3. You can give a thousand reasons why the US should stay out of Iraq and put conditions on arms sales, but if there is something in it for the military-industrial-security complex the US “government” will do what it is told to do and facilitate more business for the agents of death and destruction.

    • excellent point about who is running the show

      and if they are running the show, are there adults in the room that realize at least what is in this article by Juan today?

      as Jeremy Scahill points out, no way to end the war on terror so arms dealers have a continuing market

  4. To what extent is the recent uptick in violence in Iraq attributable to Al-Qaeda-linked militants or, on the other hand, to deposed Baathists and ex-military figures? Have the two patched up their differences since the Awakening Councils turned on Al-Qaeda or is this a case of every possible Sunni insurgent taking advantage of popular discontent with Pres. Maliki’s “Shiite chauvinism”? Is differentiating between groupings of insurgents of practical importance at this point? Or is it too early to answer these questions with much certainty?

    • I second these questions.

      To what extent is this a repeat of 2004-2005, when foreign jihadis carried out a campaign of anti-Shiite terror for the purpose of provoking a civil war?

  5. “We need an adequate defense, but every arms dollar we spend above adequacy has a long-term weakening effect upon the nation and its security.”

    This is a quote from Gen. Eisenhower in the 60s. The defense budget for this year, at least what they admit to, is somewhere around 680 billion dollars, four times that spent by China, the country with the next largest military budget. Couldn’t we reduce that to twice as much as China is spending and still be able to defend ourselves?

    As long as we have this kind of war machine the neocons will use it to achieve their goals rather than those of peace keeping. As Sec. Albright once said…”Why have this marvelous military if you don’t use it?”

    • Misquote: what she said was “Can’t use it.”

      She was responding to being told that it would take months to get Abrams tanks from Germany into Bosnia in order to provide the protection necessary to set up bases for helicopters there.

      She was complaining about how slow and cumbersome the American military was.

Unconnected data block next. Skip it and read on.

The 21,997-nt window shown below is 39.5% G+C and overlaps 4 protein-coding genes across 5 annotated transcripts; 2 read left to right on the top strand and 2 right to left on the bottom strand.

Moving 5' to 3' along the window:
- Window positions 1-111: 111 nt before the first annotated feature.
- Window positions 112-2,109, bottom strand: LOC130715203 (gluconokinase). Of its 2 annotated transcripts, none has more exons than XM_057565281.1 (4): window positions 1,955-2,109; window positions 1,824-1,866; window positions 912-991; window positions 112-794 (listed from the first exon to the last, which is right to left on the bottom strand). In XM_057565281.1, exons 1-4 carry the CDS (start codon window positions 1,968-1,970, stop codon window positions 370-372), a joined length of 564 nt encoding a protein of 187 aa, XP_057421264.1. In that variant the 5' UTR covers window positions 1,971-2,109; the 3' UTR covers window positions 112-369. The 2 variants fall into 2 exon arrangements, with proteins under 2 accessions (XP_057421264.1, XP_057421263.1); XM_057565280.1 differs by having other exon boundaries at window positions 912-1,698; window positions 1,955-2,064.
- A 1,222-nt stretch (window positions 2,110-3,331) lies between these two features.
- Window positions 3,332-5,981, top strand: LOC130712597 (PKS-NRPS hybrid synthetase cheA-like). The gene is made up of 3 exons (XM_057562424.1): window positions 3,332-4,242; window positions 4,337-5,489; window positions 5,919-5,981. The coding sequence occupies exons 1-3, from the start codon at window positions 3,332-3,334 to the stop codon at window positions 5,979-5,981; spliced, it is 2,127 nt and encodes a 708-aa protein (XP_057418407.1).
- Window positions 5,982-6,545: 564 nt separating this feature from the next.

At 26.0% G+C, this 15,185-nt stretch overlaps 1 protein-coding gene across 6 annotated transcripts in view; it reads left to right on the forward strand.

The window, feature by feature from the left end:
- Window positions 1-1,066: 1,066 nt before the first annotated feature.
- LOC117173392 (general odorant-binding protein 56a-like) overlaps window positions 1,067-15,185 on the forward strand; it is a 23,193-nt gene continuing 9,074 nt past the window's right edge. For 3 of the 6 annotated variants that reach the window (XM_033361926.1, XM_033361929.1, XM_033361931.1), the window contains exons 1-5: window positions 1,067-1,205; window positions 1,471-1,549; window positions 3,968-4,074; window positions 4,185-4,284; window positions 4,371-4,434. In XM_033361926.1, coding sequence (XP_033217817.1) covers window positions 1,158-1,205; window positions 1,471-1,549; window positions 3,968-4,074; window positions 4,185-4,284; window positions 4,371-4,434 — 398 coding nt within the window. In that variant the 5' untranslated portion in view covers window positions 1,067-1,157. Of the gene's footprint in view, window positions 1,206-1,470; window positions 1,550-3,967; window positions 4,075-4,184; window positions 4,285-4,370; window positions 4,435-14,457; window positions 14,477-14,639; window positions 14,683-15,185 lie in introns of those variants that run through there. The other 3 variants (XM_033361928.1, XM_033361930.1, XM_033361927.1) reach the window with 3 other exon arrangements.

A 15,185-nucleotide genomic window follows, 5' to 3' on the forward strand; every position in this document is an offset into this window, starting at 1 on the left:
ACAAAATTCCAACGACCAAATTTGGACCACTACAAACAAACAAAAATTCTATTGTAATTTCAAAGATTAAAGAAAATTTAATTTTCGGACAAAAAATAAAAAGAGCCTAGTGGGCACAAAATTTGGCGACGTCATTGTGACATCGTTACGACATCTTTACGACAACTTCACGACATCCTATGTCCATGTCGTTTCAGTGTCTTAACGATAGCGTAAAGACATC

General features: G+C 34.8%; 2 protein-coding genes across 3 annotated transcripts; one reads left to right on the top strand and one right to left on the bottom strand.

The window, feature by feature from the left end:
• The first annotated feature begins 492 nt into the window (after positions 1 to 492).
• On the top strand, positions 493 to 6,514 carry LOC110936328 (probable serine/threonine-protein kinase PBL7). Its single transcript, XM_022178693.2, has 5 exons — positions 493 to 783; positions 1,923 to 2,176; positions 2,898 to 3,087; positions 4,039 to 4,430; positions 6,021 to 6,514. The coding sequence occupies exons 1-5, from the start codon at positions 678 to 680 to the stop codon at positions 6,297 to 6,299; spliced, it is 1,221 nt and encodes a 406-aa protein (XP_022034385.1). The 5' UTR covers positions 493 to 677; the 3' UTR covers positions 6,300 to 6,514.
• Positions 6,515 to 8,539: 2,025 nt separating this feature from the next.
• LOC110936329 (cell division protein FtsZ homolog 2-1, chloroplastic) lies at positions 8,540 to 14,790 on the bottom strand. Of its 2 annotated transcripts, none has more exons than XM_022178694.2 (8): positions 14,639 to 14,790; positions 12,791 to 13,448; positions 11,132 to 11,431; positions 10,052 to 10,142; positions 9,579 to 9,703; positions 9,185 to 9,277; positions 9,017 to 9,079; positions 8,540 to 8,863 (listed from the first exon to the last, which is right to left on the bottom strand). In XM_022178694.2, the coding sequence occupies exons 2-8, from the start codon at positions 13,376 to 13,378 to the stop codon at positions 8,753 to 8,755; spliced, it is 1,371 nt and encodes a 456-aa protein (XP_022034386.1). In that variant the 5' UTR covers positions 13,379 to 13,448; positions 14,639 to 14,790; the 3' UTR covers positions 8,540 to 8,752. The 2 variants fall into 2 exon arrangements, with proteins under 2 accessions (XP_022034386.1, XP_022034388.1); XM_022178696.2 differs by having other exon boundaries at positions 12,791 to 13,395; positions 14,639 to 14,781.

6. “The defense budget for this year, at least what they admit to, is somewhere around 680 billion dollars, four times that spent by China, the country with the next largest military budget. Couldn’t we reduce that to twice as much as China is spending and still be able to defend ourselves?”

    Given the fact that the Pentagon’s budgets were many times more than Hanoi’s, Iraq’s and the Taliban’s but our department of war was still unable to prevail over them, we can only hope Obama doesn’t become or is followed by a megalomaniacal lunatic who even contemplates a military conflict with China. The same goes for those perennial warmongers in Congress.

    But we din “win” in Grenada.

    Also bear in mind if we get into a shooting match with China we won’t be able to count on them to sell us spare parts when our exorbitantly priced weaponry starts to break down.

  7. @4: “Washington does not want to intervene in Syria…..”

    In fact, hundreds of millions of dollars have been raised internationally to support various rebel factions in Syria and much of that total emanates from America.

    One of the larger fund-raising entities is the Syrian Support Group (, a Washington D.C.-based entity, chaired by a Chicago attorney who is a former student of Juan Cole. That organization is licensed by the State Department to raise funds from the public for non-lethal aid to the Free Syrian Army. It has been the implementing NGO for millions of dollars in State Department funding for the Free Syrian Army and has acted as a key liaison between FSA leaders and the State Department. The SSG has raised hundreds of donations from a broad cross-section of Americans and its chairman appeared on National Public Radio with Senator John Mc Cain.

    U.S. Ambassador Robert Ford issued a letter on State Dpartment letterhead this April applauding the SSG for their efforts .

Comments are closed.